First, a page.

Outpatient Surgery Magazine

Year of the Nurse - November 2020 - Subscribe to Outpatient Surgery Magazine

Outpatient Surgery Magazine, providing current information on Surgical Services, Surgical Facility Administration, Outpatient Surgery News and Trends, OR Excellence and more.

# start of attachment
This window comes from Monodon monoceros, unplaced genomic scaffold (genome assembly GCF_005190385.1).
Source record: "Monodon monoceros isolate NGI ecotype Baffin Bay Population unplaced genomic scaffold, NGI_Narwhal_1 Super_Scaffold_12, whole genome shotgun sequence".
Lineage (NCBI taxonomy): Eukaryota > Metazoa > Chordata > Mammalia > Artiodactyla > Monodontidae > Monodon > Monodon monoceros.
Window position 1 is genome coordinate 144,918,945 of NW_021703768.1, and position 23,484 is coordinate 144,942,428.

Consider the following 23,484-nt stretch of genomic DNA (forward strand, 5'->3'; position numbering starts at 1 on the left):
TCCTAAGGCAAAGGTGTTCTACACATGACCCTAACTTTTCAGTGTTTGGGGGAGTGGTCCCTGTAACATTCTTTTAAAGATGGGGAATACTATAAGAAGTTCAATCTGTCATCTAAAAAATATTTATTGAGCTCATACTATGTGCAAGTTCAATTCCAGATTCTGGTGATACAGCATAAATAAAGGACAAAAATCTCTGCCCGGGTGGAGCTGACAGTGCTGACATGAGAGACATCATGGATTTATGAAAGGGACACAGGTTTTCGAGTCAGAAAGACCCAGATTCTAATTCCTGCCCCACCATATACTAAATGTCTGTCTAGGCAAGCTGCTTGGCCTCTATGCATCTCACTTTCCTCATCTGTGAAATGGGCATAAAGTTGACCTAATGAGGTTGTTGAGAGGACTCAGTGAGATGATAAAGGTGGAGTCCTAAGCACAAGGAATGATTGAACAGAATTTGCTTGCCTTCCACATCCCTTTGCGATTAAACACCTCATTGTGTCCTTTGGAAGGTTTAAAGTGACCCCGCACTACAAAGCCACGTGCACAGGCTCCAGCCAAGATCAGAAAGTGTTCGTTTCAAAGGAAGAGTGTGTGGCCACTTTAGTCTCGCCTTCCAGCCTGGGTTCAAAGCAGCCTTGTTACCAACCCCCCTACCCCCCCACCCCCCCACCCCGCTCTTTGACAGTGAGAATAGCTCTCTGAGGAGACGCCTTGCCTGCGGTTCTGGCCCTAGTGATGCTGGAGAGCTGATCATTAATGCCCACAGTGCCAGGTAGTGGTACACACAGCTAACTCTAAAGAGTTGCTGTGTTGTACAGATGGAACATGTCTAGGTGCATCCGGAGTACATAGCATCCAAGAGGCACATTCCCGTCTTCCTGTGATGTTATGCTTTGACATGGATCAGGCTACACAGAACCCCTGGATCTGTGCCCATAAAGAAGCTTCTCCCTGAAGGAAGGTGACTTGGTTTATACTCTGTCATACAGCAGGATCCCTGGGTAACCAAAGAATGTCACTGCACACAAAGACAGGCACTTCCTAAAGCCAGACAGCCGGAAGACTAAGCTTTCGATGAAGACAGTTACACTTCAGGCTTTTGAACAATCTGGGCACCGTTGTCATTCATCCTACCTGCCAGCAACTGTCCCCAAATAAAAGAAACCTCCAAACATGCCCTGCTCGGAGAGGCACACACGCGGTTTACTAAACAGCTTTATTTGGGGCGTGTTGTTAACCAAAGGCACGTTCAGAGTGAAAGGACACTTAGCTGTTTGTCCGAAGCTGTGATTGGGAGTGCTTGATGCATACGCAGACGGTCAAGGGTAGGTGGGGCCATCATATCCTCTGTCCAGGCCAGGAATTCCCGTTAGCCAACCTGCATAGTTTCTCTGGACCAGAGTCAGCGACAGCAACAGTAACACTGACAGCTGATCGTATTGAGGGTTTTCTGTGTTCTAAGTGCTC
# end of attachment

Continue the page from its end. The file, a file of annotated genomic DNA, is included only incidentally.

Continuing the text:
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W arm blankets and warming devices are easy-to-apply inter- ventions that prevent a patient's temperature from dip- ping below 36°C before, during and after surgery. So why is inadvertent periopera- tive hypothermia still an issue? Spectrum Healthcare Partners, a multispecialty physician- owned medical group based in Southport, Maine, had been documenting how many patients are nor- mothermic when they come out of the OR at the group's former orthopedic surgery centers. "We'd been measuring that rate for a long time within our anesthesia group," says Miriam Dowling- Schmitt, MS, RN, CPHQ, CPPS, director of quality at Spectrum. "Although a majority of our patients were emerging from surgery normothermic, we noticed some opportunities for improvement." The ultimate push for change came at the start of 2018, when CMS began requiring the documenta- tion of a normothermic temperature reading within 15 minutes of a patient's arrival in the PACU as a quality metric of the Ambulatory Surgery Center Quality Reporting (ASCQR) Program. Spectrum seized the opportunity to review their internal data to make sure the patient warming practices at the surgery centers met the ASCQR's national bench- mark of 95% or more of patients being normother- mic in recovery. Ms. Dowling-Schmitt launched a quality improve- ment project based on methodology used in Lean Six Sigma: Define, Measure, Analyze, Improve, Control (DMAIC). • Define and measure. They began by identify- ing the problem and assessing why it was happen- ing. Ms. Dowling-Schmitt's team reviewed the records of patients who did not meet the nor- mothermic metric and discovered 87.1% of 4 8 • O U T P A T I E N T S U R G E R Y M A G A Z I N E • N O V E M B E R 2 0 2 0 Normothermia Is the New Normal Turn up the heat on proactive patient warming to stave off the chilling effects of surgery. Dan Cook | Editor-in-Chief WARMING TREND Efforts to improve warming practices must begin with an assessment of patient temperature readings over time.

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